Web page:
• Tanner artists and hobbyists might use the plant's sturdy stems in weaving or as a base for crafting natural wreaths and other botanical art pieces.

Interesting Facts

  • bedFeng Shui

    The Happy Wanderer is not used in Feng Shui practice.

  • aquariusZodiac Sign Compitability

    The Happy Wanderer is not used in astrology practice.

  • spiralPlant Symbolism

    • Endurance: Hardenbergia violacea, commonly known as Happy Wanderer, has a robust and resilient nature, representing the ability to endure challenging conditions and persevere.
    • Connection: The vine-like growth habit of the Happy Wanderer symbolizes our connections with others, intertwining with our community and support networks.
    • Exploration: As the name suggests, Happy Wanderer illustrates a love for adventure and exploration, encouraging us to venture into new experiences.
    • Resilience: With its hardy characteristics, the Happy Wanderer embodies resilience in the face of adversity, much like its ability to thrive in tough environments.
    • Love and Devotion: The beauty and delicate appearance of its purple flowers can represent feelings of love and devotion, showing a gentle strength.

Every 1-2 weeks
2500 - 10000 Lux
Every 2-3 years
Spring to Summer
As needed
  • water dropWater

    Happy Wanderer vines should be watered thoroughly, allowing the soil to slightly dry out before the next watering. Generally, watering once a week with approximately 1 to 2 gallons of water per plant should be sufficient, but this can vary depending on climate conditions and soil type. During hot, dry periods, you may need to water more frequently, and less during cooler, wetter months. Always check the soil moisture at a depth of about 2 inches to make sure it's not too dry or waterlogged before watering again.

  • sunLight

    Happy Wanderer prefers full sun to partial shade, thriving best with at least six hours of sunlight per day. It's ideal to place it in a location where it can enjoy morning sunlight and afternoon shade, as intense afternoon sun in hot climates can sometimes cause stress to the plant. An east or west-facing spot where light is bright but indirect in the peak hours of the afternoon is optimal for the growth of the Happy Wanderer.

  • thermometerTemperature

    Happy Wanderer vines can tolerate a range of temperatures, but they grow best in conditions between 50°F and 85°F. These vines are hardy in USDA zones 9 to 11 and can survive minimum temperatures down to around 20°F. To ensure vigorous growth, protecting the plant from frost and extreme heat by providing adequate shelter or shade is important.

  • scissorsPruning

    Pruning Happy Wanderer vines is essential to maintain a tidy shape and promote healthy growth. Prune after flowering to remove spent blooms and to shape the vine. This often encourages a second flush of blooms. Annually, a more thorough pruning may be done to control size and prevent the plant from becoming too leggy. The best time for heavy pruning is late winter or early spring before the new growth starts.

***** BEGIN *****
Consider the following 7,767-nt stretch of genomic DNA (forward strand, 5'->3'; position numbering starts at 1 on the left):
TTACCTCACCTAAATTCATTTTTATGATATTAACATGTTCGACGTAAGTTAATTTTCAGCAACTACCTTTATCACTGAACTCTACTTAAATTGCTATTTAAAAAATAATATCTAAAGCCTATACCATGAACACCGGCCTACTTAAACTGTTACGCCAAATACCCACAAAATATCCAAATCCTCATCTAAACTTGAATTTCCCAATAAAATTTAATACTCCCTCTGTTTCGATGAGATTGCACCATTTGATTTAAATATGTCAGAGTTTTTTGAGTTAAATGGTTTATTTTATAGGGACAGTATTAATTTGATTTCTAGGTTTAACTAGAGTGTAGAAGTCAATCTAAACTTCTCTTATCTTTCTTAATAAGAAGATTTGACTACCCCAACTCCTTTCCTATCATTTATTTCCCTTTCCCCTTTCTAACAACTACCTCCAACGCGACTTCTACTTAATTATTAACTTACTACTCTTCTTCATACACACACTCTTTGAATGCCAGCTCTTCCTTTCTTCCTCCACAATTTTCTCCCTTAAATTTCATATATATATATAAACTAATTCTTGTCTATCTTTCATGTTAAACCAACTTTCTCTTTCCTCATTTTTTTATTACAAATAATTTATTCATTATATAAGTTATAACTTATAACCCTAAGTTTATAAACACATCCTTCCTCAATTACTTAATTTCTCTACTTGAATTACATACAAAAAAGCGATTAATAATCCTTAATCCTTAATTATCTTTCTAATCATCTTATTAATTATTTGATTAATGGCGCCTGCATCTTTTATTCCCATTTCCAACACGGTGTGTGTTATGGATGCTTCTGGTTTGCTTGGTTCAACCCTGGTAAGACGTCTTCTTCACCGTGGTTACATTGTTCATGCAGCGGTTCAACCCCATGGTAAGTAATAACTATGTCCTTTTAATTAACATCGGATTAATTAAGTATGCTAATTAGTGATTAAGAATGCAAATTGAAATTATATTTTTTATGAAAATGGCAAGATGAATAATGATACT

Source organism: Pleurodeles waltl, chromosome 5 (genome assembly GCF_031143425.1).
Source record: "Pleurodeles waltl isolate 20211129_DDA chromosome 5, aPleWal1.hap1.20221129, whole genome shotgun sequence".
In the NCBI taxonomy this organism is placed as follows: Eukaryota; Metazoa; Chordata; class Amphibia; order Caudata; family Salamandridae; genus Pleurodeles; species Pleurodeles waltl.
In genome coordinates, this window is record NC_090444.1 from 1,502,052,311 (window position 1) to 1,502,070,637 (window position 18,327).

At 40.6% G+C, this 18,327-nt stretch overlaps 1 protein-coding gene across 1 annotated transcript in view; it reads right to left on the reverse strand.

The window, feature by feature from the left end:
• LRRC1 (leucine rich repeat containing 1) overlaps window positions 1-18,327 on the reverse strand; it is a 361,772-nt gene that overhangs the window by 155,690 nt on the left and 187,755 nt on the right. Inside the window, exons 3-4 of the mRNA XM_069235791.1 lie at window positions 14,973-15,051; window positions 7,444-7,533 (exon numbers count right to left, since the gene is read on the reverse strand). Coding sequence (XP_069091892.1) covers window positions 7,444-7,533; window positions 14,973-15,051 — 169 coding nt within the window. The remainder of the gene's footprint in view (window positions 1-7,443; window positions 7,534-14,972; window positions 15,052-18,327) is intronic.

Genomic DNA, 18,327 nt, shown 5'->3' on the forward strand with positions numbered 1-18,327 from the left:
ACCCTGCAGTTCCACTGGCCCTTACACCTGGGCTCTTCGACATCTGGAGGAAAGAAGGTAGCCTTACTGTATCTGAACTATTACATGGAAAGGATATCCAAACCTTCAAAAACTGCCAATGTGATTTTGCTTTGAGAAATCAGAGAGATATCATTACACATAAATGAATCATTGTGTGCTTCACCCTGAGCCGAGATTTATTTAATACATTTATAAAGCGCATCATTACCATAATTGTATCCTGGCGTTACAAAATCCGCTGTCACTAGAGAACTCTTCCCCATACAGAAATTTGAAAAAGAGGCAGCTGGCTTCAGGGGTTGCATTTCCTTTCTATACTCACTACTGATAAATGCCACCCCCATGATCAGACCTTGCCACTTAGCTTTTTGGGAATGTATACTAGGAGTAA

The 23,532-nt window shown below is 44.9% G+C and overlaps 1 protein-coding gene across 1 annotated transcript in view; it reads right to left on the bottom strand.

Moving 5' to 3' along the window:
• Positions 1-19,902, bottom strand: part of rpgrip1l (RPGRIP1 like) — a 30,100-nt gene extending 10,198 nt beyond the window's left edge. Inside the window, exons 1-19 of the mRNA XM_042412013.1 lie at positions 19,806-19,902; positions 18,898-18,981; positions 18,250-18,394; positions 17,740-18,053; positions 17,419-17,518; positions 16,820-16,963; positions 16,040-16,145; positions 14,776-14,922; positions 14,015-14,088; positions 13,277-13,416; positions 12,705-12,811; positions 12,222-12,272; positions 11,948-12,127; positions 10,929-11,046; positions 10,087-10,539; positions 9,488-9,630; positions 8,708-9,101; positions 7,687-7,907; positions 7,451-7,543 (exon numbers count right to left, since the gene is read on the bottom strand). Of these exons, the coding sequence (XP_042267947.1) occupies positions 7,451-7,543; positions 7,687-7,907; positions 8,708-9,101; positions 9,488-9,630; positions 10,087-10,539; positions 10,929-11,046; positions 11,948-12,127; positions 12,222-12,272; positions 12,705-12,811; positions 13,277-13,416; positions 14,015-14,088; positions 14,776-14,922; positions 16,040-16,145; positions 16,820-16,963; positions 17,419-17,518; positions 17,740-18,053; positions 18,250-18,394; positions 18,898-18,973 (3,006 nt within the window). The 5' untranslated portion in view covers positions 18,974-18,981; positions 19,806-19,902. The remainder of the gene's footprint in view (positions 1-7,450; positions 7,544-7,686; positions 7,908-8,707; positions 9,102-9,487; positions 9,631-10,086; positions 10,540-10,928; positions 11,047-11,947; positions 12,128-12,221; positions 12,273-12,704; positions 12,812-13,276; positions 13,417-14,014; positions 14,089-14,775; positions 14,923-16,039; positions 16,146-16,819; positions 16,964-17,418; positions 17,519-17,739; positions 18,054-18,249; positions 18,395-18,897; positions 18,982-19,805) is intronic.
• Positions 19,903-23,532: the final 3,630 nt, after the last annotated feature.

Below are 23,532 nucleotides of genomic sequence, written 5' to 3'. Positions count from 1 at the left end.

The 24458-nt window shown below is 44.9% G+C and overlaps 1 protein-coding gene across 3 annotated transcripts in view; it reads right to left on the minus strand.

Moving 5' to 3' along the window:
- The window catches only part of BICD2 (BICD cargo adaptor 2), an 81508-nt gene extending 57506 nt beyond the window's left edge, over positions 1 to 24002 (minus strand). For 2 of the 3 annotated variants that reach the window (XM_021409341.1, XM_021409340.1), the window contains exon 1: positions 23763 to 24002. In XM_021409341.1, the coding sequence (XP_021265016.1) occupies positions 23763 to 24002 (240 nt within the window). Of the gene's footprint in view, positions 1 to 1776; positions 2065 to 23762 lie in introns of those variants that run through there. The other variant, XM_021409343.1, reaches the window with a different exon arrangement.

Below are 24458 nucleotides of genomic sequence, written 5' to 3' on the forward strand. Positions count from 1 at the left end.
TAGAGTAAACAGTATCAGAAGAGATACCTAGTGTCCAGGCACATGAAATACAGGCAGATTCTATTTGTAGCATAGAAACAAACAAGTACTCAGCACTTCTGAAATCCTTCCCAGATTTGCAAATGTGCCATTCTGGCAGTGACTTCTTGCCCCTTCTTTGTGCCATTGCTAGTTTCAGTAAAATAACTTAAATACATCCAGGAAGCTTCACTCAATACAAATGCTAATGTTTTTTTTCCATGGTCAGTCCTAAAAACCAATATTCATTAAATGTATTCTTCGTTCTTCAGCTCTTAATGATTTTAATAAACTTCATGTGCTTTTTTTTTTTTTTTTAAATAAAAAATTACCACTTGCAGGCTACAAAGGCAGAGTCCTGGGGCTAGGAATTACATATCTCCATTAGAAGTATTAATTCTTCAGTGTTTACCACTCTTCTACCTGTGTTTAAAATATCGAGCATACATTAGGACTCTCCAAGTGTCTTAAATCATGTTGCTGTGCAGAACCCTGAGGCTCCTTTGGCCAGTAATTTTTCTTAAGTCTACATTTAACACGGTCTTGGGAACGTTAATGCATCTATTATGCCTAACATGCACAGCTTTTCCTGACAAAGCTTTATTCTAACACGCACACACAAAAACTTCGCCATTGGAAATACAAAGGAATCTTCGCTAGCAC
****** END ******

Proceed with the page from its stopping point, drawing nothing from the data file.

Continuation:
• broomCleaning

    As needed

  • bambooSoil

    Happy Wanderer (Hardenbergia violacea) prefers well-draining soil mixed with compost for nutrients. Soil pH should be between slightly acidic to neutral, around 6.0 to 7.5.

  • plantRepotting

    Happy Wanderer should be repotted approximately every two to three years to replenish its soil and accommodate root growth.

  • water dropsHumidity & Misting

    Happy Wanderer tolerates a wide range of humidity levels but thrives best in moderate humidity conditions, typical of its native Australian environment.

  • pinSuitable locations

    • Indoor

      Ensure bright light, well-draining soil, and moderate water for indoor Happy Wanderer.

    • Outdoor

      Plant in full sun to partial shade, in well-draining soil, and protect from frost.

    • Hardiness zone

      Happy Wanderer is suitable for USDA zones 9-11.

  • circleLife cycle

    Hardenbergia violacea, commonly known as False Sarsaparilla or Purple Coral Pea, begins its life cycle as a seed, which after dispersal germinates in favorable conditions of moisture and temperature. The seedling emerges, establishing a root system and developing leaves to photosynthesize. As a juvenile, it grows rapidly, developing a twining habit, with its vines seeking support to climb on other plants or structures. During maturity, typically in late winter to spring, it displays prolific purple, pink, or white pea-like flowers, attracting pollinators for sexual reproduction. Following pollination, it produces pods containing seeds which mature and are eventually released to restart the cycle. Over the years, this hardy evergreen can develop a woody base, and with proper conditions, it can live and reproduce for many seasons.

  • sproutPropogation

    • Propogation time

      Spring to Summer

    • Hardenbergia violacea, commonly known as the Happy Wanderer, is a flowering plant that can be propagated through the method of cuttings, which is the most popular approach to propagate this species. The ideal time to take cuttings is during late spring or early summer when the plant's growth is most robust. Cuttings should be made from healthy, semi-ripe wood and should be about 4 to 6 inches (10 to 15 cm) long. Leaves from the lower half of the cutting should be removed, and the cut end can be dipped in a rooting hormone to increase the chances of successful rooting. The prepared cuttings should then be planted in a mix of sand and peat moss or a perlite and potting mix, ensuring good drainage. The cuttings need to be kept moist and in a warm, sheltered location until roots develop, which typically occurs within a few weeks.